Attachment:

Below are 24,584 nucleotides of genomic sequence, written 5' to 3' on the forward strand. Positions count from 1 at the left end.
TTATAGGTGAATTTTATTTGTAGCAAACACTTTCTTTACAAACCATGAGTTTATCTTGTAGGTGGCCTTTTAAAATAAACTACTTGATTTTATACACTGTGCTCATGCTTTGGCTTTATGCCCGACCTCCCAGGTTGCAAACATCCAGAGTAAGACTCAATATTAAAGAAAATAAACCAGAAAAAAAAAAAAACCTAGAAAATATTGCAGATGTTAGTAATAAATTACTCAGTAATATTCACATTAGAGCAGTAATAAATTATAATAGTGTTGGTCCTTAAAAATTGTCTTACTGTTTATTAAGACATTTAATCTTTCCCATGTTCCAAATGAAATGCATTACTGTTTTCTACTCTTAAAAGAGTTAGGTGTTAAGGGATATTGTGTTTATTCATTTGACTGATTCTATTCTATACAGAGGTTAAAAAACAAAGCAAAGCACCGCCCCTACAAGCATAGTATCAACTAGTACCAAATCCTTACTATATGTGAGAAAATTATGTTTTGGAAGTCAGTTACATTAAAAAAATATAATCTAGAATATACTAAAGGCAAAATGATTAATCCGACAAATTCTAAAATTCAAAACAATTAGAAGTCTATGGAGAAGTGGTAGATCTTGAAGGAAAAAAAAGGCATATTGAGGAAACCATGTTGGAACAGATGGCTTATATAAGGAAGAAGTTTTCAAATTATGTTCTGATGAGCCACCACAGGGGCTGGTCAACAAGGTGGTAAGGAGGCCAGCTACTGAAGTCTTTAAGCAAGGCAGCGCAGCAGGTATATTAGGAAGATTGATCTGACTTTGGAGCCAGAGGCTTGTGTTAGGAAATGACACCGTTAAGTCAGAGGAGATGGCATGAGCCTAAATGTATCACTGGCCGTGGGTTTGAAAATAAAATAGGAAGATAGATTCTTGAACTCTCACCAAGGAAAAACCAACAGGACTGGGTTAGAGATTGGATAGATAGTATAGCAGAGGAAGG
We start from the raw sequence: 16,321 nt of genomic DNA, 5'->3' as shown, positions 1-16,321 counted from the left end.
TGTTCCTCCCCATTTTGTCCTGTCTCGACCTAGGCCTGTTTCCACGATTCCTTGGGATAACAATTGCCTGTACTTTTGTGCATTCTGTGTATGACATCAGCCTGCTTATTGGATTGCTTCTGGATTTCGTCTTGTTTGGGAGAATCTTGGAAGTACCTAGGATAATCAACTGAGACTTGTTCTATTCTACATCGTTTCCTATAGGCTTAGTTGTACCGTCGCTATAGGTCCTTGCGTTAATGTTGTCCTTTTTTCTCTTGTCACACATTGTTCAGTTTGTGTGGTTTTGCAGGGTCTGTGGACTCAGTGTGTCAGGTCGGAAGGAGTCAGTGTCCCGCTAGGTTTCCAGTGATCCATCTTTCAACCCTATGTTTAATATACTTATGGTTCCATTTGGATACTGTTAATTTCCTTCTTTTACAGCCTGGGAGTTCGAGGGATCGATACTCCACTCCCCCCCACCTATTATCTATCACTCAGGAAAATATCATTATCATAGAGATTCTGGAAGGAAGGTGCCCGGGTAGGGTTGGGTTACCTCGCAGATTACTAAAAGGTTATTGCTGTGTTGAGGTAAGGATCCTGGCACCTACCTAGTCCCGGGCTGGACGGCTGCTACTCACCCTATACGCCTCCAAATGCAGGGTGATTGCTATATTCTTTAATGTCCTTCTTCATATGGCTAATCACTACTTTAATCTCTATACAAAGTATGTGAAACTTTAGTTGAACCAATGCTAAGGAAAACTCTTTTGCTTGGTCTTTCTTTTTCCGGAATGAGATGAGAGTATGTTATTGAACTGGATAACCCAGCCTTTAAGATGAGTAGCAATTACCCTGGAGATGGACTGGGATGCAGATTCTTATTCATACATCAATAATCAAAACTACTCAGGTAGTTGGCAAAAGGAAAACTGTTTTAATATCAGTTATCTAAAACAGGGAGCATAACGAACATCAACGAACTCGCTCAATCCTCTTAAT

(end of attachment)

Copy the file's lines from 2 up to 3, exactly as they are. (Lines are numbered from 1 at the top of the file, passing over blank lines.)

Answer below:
TTATAGGTGAATTTTATTTGTAGCAAACACTTTCTTTACAAACCATGAGTTTATCTTGTAGGTGGCCTTTTAAAATAAACTACTTGATTTTATACACTGTGCTCATGCTTTGGCTTTATGCCCGACCTCCCAGGTTGCAAACATCCAGAGTAAGACTCAATATTAAAGAAAATAAACCAGAAAAAAAAAAAAACCTAGAAAATATTGCAGATGTTAGTAATAAATTACTCAGTAATATTCACATTAGAGCAGTAATAAATTATAATAGTGTTGGTCCTTAAAAATTGTCTTACTGTTTATTAAGACATTTAATCTTTCCCATGTTCCAAATGAAATGCATTACTGTTTTCTACTCTTAAAAGAGTTAGGTGTTAAGGGATATTGTGTTTATTCATTTGACTGATTCTATTCTATACAGAGGTTAAAAAACAAAGCAAAGCACCGCCCCTACAAGCATAGTATCAACTAGTACCAAATCCTTACTATATGTGAGAAAATTATGTTTTGGAAGTCAGTTACATTAAAAAAATATAATCTAGAATATACTAAAGGCAAAATGATTAATCCGACAAATTCTAAAATTCAAAACAATTAGAAGTCTATGGAGAAGTGGTAGATCTTGAAGGAAAAAAAAGGCATATTGAGGAAACCATGTTGGAACAGATGGCTTATATAAGGAAGAAGTTTTCAAATTATGTTCTGATGAGCCACCACAGGGGCTGGTCAACAAGGTGGTAAGGAGGCCAGCTACTGAAGTCTTTAAGCAAGGCAGCGCAGCAGGTATATTAGGAAGATTGATCTGACTTTGGAGCCAGAGGCTTGTGTTAGGAAATGACACCGTTAAGTCAGAGGAGATGGCATGAGCCTAAATGTATCACTGGCCGTGGGTTTGAAAATAAAATAGGAAGATAGATTCTTGAACTCTCACCAAGGAAAAACCAACAGGACTGGGTTAGAGATTGGATAGATAGTATAGCAGAGGAAGG
We start from the raw sequence: 16,321 nt of genomic DNA, 5'->3' as shown, positions 1-16,321 counted from the left end.